This past Friday, the Court of Justice of the European Union, the EU’s highest court, issued an opinion finding that national legislation granting an exclusive right to operate gambling operations violated Articles 43 EC (Freedom of Establishment) and 49 EC (Freedom to Provide Services) of the European Community Treaty.
In the Joined Cases - C-186/11, Stanleybet International Ltd., William Hill Organisation Ltd. and William Hill Plc v. Ipourgos Ikonomias kai Ikonomikon and Ipourgos Politismou; C-209/11, Sportingbet plc (SBT) v. Ipourgos Politismou and Ipourgos Ikonomias kai Ikonomikon – gaming service providers Stanleybet International, Ltd., William Hill Organisation Ltd. and Sportingbet plc (SBT) brought actions challenging Greek law after their applications to provide betting services in Greece were rejected.
The applications were initially rejected because Greek Law No. 2433/1996 provided a public limited company, Organismos prognistikon agonon podosfairou AE (“OPAP”), an exclusive right to provide betting services in Greece for 20 years. OPAP, an intervenor in the matter before the Court of Justice, argued that the Greek national legislation was justified due to the need to reduce the supply of games of chance in a coherent, effective manner, and as a way to combat criminality linked to games of chance.
The Court did acknowledge that “restrictions on betting and gaming may be justified by overriding requirements in the public interest, such as consumer protection and the prevention of both fraud and incitement to squander money on gambling." Paragraph 23. The Court, however, found that in such cases, “national legislation is appropriate for ensuring attainment of the objective pursued only if [the legislation] genuinely reflects a concern to attain [the objective] in a consistent and systematic manner.” Paragraph 27.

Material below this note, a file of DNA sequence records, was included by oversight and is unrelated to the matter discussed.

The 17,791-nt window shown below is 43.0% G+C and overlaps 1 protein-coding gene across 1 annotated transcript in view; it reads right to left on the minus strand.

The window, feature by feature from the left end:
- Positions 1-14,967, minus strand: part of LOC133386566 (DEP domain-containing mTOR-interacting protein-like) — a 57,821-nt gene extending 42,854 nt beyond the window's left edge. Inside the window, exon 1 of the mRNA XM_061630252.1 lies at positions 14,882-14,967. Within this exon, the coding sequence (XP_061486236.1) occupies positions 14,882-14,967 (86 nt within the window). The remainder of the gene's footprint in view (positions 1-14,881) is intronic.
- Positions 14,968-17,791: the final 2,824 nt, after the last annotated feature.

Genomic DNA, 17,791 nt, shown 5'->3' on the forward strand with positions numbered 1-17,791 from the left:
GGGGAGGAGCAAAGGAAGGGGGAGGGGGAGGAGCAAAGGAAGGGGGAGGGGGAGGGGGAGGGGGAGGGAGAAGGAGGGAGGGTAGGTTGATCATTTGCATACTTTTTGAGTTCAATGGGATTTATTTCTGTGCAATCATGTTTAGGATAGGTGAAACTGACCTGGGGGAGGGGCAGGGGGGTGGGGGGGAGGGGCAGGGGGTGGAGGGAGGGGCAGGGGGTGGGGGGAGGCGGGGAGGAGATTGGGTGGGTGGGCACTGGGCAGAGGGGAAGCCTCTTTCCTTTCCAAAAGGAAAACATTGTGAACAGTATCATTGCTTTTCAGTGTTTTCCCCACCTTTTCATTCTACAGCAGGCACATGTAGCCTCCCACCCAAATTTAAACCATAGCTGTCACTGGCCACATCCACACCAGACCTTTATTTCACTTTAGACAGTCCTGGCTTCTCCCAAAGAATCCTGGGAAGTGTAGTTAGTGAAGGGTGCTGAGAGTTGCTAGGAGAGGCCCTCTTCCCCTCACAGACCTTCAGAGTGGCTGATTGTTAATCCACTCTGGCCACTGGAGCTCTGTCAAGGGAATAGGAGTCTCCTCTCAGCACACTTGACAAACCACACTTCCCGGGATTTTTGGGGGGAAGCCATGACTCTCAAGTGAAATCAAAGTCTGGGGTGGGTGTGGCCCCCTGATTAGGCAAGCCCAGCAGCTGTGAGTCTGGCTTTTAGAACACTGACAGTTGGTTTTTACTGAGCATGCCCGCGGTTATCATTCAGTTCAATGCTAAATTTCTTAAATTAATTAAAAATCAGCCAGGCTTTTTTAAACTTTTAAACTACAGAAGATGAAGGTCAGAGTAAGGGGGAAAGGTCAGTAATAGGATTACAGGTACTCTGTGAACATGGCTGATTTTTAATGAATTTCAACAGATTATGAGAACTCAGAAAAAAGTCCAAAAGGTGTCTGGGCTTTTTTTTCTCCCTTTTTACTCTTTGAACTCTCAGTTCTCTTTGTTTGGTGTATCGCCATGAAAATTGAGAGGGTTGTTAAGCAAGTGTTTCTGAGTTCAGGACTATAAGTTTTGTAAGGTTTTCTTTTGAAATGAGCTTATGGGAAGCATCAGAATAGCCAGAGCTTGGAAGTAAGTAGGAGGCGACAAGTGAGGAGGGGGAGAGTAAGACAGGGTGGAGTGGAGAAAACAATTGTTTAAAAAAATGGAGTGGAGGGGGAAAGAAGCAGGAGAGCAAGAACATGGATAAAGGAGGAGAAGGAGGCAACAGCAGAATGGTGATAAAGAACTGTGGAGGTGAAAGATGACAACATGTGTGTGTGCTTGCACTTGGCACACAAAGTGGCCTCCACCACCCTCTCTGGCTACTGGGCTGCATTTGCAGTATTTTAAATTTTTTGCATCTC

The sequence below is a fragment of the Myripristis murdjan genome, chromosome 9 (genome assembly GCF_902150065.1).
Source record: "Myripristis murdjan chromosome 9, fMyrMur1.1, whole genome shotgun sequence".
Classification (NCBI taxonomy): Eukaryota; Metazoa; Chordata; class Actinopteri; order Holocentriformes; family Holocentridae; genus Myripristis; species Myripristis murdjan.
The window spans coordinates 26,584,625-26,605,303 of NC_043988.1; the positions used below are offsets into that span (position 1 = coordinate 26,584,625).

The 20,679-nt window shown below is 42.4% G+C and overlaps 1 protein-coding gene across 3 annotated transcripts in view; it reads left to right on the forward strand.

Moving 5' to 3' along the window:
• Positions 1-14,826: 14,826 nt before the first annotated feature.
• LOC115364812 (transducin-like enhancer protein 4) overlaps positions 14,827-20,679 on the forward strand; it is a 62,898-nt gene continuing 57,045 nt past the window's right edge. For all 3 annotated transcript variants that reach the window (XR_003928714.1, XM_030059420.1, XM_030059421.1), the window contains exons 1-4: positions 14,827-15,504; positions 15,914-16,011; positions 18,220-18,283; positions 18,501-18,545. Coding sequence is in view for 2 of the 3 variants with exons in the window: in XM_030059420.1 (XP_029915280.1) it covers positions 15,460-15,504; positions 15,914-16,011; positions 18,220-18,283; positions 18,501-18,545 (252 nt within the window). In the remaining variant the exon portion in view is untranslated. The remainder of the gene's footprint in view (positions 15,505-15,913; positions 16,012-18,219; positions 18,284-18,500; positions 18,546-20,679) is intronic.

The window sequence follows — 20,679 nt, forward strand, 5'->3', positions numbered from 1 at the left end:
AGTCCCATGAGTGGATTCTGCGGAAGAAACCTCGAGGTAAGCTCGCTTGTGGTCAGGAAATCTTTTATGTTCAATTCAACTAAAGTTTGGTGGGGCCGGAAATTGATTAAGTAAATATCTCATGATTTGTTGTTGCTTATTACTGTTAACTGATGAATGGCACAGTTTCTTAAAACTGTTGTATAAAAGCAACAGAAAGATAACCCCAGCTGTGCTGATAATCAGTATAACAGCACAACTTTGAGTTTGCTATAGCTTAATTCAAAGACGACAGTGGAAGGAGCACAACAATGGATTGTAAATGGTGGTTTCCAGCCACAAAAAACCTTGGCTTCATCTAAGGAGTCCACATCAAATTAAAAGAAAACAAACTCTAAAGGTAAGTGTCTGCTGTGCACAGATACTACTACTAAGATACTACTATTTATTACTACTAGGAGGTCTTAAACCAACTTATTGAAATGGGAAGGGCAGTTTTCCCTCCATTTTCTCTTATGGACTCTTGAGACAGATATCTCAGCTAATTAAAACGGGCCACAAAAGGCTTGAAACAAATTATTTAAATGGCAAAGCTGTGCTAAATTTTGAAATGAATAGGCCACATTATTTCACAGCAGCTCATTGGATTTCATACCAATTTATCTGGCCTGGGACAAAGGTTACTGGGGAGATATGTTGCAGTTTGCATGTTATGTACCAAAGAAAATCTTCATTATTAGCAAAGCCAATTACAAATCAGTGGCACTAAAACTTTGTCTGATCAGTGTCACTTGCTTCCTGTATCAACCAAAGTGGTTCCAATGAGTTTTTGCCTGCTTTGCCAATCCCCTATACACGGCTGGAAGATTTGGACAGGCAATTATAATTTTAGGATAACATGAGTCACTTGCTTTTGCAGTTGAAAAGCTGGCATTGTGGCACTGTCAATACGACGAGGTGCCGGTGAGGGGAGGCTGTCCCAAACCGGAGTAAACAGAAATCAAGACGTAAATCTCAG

Here, the Court found that Articles 43 EC and 49 EC preclude legislation where: (1) the legislation does not genuinely reflect the concern of reducing opportunities for gambling, one of the goals of the legislation as argued by OPAP; and (2) the goal of combating criminality linked to games of chance could not be ensured by restricting the expansion of the games of chance beyond the current monopoly. The Court further held that Greek authorities could not refrain from considering the applications to operate betting services during a transitional period for the Greek government to set forth legislation that complies with Articles 43 EC and 49 EC. Paragraph 39.
A copy of the full opinion can be found here.